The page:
Sept. 22, 2020
Research will assess mental wellness of immigrant workers during pandemic
Close your eyes and imagine yourself as a newcomer to a country. A place where you might not be comfortable yet with the language, where you might know very few or no people. A place where you are totally burdened in building a new life for yourself and your family from scratch. A place where you are out of your element.
And now, imagine a global pandemic strikes and the routine you did know is gone. For millions of new Canadians, COVID-19 hit them the hardest, and their mental health and wellness is taking a toll.
Dr. Turin Tanvir Chowdhury, pictured above, specializes in understanding challenges in access to care and unmet needs faced by the socially vulnerable population of society, including new immigrants, refugees, and racial/ethnic communities, with a particular focus on solutions to make things better for the community. His research has been focused on health and wellness literacy, striving to help people learn the tools they need to help themselves.
The Cumming School of Medicine researcher was awarded a Social Sciences and Humanities Research Council (SSHRC) Partnership Engage Grant, one of the six funded projects at UCalgary for researchers working with businesses and community partners from across Canada.
Chowdhury’s project is working to identify the mental wellness needs for Canadian newcomers working in factory settings during COVID-19, with the aim to support the mental well-being for these communities.
“We know that the impacts of COVID-19 on our communities are not limited to the physical. It has upended all avenues of our daily life, from the economy, to schools, to caregiving and mental health,” says Dr. William A. Ghali, vice-president (research). “UCalgary researchers have responded in kind, with thoughtful projects that seek to find solutions to the broad array of issues our society faces today, and well into our shared future.”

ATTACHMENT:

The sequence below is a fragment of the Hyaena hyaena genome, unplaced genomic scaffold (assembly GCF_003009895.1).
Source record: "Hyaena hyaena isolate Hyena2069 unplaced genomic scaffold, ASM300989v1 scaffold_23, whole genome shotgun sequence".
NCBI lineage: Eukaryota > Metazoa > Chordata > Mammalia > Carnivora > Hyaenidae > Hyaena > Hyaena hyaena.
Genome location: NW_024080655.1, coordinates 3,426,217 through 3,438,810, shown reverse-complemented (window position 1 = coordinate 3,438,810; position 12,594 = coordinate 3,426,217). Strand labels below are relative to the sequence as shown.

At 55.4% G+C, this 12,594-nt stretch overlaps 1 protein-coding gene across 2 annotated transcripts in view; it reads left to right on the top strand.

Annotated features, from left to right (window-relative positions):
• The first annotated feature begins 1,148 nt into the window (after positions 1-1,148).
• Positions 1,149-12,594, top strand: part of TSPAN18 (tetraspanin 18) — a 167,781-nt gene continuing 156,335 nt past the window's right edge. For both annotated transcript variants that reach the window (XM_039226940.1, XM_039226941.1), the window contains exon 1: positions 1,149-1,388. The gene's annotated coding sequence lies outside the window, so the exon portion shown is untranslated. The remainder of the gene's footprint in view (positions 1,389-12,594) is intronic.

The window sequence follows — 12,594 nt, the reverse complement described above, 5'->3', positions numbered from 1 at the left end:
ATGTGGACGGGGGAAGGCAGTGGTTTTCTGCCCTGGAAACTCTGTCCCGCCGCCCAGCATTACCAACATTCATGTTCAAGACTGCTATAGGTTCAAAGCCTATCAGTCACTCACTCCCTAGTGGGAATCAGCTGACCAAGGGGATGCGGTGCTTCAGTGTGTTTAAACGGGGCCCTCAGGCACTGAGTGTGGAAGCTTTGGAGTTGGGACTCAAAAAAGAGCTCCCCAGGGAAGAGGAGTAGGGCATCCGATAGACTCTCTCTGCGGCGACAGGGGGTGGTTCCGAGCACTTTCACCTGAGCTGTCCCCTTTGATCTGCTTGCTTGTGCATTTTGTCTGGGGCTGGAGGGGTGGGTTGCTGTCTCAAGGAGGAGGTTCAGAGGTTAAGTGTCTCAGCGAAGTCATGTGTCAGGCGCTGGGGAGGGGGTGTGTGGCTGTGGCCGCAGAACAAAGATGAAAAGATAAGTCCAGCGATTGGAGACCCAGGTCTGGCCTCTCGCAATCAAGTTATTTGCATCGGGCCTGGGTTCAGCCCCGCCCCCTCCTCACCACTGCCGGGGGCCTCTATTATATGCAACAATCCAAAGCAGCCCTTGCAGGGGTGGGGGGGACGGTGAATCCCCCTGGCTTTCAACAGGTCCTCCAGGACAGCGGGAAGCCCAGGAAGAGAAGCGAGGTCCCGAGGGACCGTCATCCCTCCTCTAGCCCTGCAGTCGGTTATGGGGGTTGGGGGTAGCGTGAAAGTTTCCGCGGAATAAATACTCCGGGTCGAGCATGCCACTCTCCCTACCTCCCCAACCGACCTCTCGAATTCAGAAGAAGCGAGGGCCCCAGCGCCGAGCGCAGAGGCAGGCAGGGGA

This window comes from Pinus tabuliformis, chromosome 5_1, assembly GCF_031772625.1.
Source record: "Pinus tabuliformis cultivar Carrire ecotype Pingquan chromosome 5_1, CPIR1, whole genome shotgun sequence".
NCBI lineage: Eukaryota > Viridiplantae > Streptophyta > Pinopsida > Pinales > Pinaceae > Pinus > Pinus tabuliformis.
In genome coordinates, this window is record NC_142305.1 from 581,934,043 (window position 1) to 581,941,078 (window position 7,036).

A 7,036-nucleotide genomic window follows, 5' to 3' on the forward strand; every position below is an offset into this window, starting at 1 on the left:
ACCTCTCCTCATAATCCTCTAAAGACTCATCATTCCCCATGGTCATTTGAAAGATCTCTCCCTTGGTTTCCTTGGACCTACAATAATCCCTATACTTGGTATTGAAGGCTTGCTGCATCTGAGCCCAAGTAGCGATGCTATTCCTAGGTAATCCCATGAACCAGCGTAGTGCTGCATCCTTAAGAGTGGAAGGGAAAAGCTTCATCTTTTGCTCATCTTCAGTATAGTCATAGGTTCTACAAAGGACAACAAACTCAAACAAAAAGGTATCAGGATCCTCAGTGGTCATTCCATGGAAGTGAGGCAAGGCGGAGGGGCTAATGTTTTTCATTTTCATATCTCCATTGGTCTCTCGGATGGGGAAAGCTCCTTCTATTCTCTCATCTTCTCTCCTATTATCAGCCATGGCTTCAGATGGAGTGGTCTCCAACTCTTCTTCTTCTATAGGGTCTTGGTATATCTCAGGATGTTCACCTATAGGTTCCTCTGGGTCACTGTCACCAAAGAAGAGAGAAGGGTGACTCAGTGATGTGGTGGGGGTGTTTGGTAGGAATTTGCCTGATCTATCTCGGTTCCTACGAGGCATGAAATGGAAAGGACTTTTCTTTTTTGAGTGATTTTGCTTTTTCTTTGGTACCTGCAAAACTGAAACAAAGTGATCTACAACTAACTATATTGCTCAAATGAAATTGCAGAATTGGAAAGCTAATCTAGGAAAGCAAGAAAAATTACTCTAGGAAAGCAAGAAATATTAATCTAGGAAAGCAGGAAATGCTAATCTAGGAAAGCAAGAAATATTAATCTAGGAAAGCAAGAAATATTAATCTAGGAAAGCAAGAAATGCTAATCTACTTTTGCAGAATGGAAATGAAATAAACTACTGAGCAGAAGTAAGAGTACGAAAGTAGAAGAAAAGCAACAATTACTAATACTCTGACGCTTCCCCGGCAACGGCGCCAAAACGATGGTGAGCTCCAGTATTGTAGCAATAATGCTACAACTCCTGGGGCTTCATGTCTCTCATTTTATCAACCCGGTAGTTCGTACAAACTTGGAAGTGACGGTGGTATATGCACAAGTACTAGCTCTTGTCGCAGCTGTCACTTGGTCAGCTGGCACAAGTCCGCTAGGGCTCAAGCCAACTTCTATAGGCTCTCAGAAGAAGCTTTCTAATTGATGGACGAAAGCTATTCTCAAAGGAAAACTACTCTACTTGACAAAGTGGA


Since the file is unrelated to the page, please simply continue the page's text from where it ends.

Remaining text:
Unique community needs during an unprecedented time
During COVID-19, Chowdhury’s team and community partners have been creating webinars, online workshop and community online events to make people aware of COVID-19 and mental health and wellness.
“This funding will help us to do the evidence creation while engaging the community as a partner. We will be able to summarize the evidence and bring the community together to talk about this big issue,” he says.
“I still feel like a newcomer to Canada, even 10 years later, and this project came up from my own surroundings and interactions at the grassroots level. COVID was a life-turning situation where everyone was dumbfounded — nobody knew how to handle it,” he says. “Newcomers were socioeconomically hit the most. We heard about the cases with Cargill, Superstore, and Walmart — these people might not have been first responders, but they were among the front lines of service in the community.”
Chowdhury explains that the added complexity of gender-cultural norms in the communities, which can view mental health and wellness as a weakness, limited access to mental health services. His informal observations saw an uptick in domestic disturbance, frustration and friction between parents and kids.
“Stress and anxiety about what will happen next, with businesses and stores closing, and unclear continued government support really created an unhealthy situation for mental well-being. These are people who can’t afford to take a break for their health, and don’t want to lose their jobs if they aren’t working,” he says.
Opening the door to discussing mental health and wellness